Brenna took some college classes, was working and still dealing with Major Depressive Disorder, severe PMS, and Generalized Anxiety Disorder. She made the decision to move to Florida for a fresh start. She stayed there for about 3 years and then moved back home. She got a job right away and met a guy named David. They started dating and in the spring of 2016 she came home, sat down, and told her younger sister Shelby and me she was pregnant! We were very surprised and she was as well because she was told by the doctor her chances of getting pregnant were very slim due to a diagnosis of PCOS. I was so excited I was going to be a grandmother!
As soon as she found out she was pregnant, she stopped taking all her medication since she did not want to harm the baby in any way. Her OB prescribed a prenatal vitamin that would be safe for the baby, but would help her as much as possible. It was a custom formula and she was on it for several months. Once she started her third trimester, she started on medication again to help with the depression. The baby ended up being born almost 5 weeks early, but was healthy and there were no complications.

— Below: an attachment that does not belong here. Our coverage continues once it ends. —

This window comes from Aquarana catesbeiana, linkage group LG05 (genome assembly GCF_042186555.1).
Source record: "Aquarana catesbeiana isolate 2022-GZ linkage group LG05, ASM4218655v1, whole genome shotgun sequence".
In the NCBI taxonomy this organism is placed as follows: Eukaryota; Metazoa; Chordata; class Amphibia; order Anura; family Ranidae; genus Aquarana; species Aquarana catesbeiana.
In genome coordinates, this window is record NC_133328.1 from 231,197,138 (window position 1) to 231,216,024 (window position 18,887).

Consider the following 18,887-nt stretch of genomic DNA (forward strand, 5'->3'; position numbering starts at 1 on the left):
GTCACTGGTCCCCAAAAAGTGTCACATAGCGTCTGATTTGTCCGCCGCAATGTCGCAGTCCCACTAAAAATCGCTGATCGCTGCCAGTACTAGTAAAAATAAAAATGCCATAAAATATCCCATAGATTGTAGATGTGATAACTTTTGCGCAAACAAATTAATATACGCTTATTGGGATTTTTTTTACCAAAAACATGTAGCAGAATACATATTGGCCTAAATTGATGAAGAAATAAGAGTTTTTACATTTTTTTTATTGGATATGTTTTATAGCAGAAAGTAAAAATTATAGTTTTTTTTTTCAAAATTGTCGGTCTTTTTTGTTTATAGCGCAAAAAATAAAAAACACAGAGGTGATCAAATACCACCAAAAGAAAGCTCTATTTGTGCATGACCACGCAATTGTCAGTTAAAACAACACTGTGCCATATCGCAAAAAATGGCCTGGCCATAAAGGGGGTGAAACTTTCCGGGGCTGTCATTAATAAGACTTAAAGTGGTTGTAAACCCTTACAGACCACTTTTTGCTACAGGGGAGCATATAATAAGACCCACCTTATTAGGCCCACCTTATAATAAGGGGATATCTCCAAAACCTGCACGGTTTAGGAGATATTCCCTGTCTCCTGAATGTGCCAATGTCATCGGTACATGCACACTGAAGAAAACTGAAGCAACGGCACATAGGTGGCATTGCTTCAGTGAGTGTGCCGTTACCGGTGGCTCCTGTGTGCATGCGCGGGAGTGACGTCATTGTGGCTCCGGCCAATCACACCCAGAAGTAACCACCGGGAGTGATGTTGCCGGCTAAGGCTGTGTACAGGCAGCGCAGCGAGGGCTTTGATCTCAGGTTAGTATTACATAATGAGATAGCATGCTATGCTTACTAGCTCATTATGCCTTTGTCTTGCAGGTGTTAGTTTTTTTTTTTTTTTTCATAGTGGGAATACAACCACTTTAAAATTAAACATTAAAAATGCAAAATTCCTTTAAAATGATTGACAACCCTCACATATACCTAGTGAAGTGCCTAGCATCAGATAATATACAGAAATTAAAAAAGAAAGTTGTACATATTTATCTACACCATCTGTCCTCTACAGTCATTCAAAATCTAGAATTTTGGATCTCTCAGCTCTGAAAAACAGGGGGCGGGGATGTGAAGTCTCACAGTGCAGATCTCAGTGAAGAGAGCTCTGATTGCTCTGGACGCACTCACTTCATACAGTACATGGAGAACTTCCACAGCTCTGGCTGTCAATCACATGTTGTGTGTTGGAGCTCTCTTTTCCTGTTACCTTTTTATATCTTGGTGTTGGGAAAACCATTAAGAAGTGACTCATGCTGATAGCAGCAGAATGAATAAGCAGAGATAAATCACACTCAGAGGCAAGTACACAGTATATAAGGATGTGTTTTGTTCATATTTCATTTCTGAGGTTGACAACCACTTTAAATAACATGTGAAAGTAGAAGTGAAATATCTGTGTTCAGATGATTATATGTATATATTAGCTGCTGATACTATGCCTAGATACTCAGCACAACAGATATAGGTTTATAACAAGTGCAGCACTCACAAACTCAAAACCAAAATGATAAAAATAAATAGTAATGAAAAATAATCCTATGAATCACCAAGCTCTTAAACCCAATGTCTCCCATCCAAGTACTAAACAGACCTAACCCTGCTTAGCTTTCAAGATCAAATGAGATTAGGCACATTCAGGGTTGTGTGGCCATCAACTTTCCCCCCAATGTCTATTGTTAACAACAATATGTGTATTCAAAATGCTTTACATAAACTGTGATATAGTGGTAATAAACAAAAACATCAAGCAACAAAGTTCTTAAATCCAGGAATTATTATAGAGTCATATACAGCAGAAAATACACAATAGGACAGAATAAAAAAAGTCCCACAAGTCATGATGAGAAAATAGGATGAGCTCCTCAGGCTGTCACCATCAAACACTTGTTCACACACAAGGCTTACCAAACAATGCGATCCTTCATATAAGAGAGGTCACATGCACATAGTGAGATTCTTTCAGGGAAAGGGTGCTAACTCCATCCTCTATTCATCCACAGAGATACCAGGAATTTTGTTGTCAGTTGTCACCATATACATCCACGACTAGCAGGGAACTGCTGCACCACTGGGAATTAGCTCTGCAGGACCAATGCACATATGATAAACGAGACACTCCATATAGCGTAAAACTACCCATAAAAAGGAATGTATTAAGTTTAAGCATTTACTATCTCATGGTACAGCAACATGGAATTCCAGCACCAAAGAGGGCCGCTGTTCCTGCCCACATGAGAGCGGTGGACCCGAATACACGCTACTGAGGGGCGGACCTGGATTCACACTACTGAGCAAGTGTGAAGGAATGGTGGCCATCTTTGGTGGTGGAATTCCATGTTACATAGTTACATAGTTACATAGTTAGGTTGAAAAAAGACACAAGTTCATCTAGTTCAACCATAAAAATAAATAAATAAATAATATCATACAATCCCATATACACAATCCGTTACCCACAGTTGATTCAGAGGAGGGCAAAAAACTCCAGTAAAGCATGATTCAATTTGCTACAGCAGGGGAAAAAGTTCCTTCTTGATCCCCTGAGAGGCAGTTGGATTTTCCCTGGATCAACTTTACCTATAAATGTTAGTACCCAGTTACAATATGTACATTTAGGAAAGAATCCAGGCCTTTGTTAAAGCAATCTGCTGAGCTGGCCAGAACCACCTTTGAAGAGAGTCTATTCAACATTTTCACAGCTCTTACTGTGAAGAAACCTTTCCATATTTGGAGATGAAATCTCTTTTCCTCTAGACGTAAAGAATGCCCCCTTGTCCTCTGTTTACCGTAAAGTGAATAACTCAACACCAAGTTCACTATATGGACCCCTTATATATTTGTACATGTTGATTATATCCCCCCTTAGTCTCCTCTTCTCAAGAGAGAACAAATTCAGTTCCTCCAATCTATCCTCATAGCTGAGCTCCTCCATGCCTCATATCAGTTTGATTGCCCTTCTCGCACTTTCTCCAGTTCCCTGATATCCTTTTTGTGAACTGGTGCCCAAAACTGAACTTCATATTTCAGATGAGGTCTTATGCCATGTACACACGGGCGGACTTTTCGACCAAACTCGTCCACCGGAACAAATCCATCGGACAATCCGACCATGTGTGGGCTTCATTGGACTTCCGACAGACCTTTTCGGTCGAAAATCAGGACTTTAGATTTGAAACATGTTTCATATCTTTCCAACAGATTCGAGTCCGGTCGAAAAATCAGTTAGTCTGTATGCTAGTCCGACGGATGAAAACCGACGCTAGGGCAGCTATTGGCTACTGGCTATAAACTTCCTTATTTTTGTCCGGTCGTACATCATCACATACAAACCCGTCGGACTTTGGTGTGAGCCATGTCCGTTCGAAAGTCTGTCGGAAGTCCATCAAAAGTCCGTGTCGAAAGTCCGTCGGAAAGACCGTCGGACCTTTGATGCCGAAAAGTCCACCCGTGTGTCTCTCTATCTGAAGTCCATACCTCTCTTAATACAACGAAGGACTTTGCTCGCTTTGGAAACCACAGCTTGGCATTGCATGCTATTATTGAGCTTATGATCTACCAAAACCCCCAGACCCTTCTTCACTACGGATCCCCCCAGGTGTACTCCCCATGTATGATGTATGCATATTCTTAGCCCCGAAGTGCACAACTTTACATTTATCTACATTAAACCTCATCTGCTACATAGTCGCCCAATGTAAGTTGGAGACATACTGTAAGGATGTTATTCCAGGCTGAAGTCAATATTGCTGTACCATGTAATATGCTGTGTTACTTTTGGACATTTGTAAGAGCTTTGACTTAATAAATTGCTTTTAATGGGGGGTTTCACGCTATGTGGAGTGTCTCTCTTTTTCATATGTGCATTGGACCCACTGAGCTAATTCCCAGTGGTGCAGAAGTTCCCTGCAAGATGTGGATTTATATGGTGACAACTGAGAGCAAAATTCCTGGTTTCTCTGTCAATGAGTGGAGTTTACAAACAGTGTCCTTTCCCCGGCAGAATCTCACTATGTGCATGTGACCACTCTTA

Brenna was a great mom and took very good care of baby David, or as she called him, Diddle. She really struggled with exhaustion and feelings of inadequacy, especially when David was at work. Despite getting help, I could tell she was really struggling and was getting worse. I went to a work conference in June of 2017 and came home on Wednesday. On Thursday the 8th, we watched Diddle and she asked us to keep him overnight, which we did.
That night, I went to bed and forgot to take my phone off silent and did not hear the phone ring. It was the sheriff’s department calling. I missed the call. They called Shelby and she came and woke me with the three words that changed my life forever: ‘Brenna killed herself.’ She died from a self-inflicted gunshot wound early on June 9, 2017.
Even after she passed away, she was able to help others, which was one of her favorite things to do. She donated heart valves, bone, skin, tissue, and corneas. I found this to be a comfort knowing she was able to help others in their time of need as I was still numb and in shock.